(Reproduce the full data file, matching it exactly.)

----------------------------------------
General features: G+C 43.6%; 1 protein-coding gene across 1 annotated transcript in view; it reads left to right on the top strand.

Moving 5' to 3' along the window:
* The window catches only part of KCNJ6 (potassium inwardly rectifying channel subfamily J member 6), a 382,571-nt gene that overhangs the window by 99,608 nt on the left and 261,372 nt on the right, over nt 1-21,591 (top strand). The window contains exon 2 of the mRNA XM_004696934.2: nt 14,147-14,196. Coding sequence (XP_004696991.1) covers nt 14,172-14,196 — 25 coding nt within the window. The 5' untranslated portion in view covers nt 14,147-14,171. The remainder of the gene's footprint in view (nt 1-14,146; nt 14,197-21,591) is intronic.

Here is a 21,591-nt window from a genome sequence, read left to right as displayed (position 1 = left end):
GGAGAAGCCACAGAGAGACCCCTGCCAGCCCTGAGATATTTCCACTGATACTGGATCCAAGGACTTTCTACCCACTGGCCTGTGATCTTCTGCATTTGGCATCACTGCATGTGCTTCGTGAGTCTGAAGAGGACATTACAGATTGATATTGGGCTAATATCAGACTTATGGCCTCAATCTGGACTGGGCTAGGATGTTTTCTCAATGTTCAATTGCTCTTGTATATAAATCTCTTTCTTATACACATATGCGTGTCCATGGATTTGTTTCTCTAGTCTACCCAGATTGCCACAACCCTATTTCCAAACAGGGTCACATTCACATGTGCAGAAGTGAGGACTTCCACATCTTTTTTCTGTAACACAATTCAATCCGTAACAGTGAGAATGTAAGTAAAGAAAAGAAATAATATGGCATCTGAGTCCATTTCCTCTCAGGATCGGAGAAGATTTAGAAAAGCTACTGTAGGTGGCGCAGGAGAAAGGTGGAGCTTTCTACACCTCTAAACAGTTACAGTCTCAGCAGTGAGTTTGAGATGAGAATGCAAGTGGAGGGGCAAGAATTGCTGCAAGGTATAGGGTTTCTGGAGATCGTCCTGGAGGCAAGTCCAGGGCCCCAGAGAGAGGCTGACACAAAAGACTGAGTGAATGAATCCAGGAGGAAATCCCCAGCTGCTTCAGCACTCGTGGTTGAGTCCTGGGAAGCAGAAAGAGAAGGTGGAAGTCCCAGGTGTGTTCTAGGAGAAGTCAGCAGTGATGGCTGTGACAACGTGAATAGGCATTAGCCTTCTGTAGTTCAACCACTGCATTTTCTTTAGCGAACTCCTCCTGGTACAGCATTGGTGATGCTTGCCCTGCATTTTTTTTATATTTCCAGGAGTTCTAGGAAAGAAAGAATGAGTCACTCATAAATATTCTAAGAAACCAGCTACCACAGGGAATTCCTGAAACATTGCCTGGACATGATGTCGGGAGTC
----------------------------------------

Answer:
General features: G+C 43.6%; 1 protein-coding gene across 1 annotated transcript in view; it reads left to right on the top strand.

Moving 5' to 3' along the window:
* The window catches only part of KCNJ6 (potassium inwardly rectifying channel subfamily J member 6), a 382,571-nt gene that overhangs the window by 99,608 nt on the left and 261,372 nt on the right, over nt 1-21,591 (top strand). The window contains exon 2 of the mRNA XM_004696934.2: nt 14,147-14,196. Coding sequence (XP_004696991.1) covers nt 14,172-14,196 — 25 coding nt within the window. The 5' untranslated portion in view covers nt 14,147-14,171. The remainder of the gene's footprint in view (nt 1-14,146; nt 14,197-21,591) is intronic.

Here is a 21,591-nt window from a genome sequence, read left to right as displayed (position 1 = left end):
GGAGAAGCCACAGAGAGACCCCTGCCAGCCCTGAGATATTTCCACTGATACTGGATCCAAGGACTTTCTACCCACTGGCCTGTGATCTTCTGCATTTGGCATCACTGCATGTGCTTCGTGAGTCTGAAGAGGACATTACAGATTGATATTGGGCTAATATCAGACTTATGGCCTCAATCTGGACTGGGCTAGGATGTTTTCTCAATGTTCAATTGCTCTTGTATATAAATCTCTTTCTTATACACATATGCGTGTCCATGGATTTGTTTCTCTAGTCTACCCAGATTGCCACAACCCTATTTCCAAACAGGGTCACATTCACATGTGCAGAAGTGAGGACTTCCACATCTTTTTTCTGTAACACAATTCAATCCGTAACAGTGAGAATGTAAGTAAAGAAAAGAAATAATATGGCATCTGAGTCCATTTCCTCTCAGGATCGGAGAAGATTTAGAAAAGCTACTGTAGGTGGCGCAGGAGAAAGGTGGAGCTTTCTACACCTCTAAACAGTTACAGTCTCAGCAGTGAGTTTGAGATGAGAATGCAAGTGGAGGGGCAAGAATTGCTGCAAGGTATAGGGTTTCTGGAGATCGTCCTGGAGGCAAGTCCAGGGCCCCAGAGAGAGGCTGACACAAAAGACTGAGTGAATGAATCCAGGAGGAAATCCCCAGCTGCTTCAGCACTCGTGGTTGAGTCCTGGGAAGCAGAAAGAGAAGGTGGAAGTCCCAGGTGTGTTCTAGGAGAAGTCAGCAGTGATGGCTGTGACAACGTGAATAGGCATTAGCCTTCTGTAGTTCAACCACTGCATTTTCTTTAGCGAACTCCTCCTGGTACAGCATTGGTGATGCTTGCCCTGCATTTTTTTTATATTTCCAGGAGTTCTAGGAAAGAAAGAATGAGTCACTCATAAATATTCTAAGAAACCAGCTACCACAGGGAATTCCTGAAACATTGCCTGGACATGATGTCGGGAGTC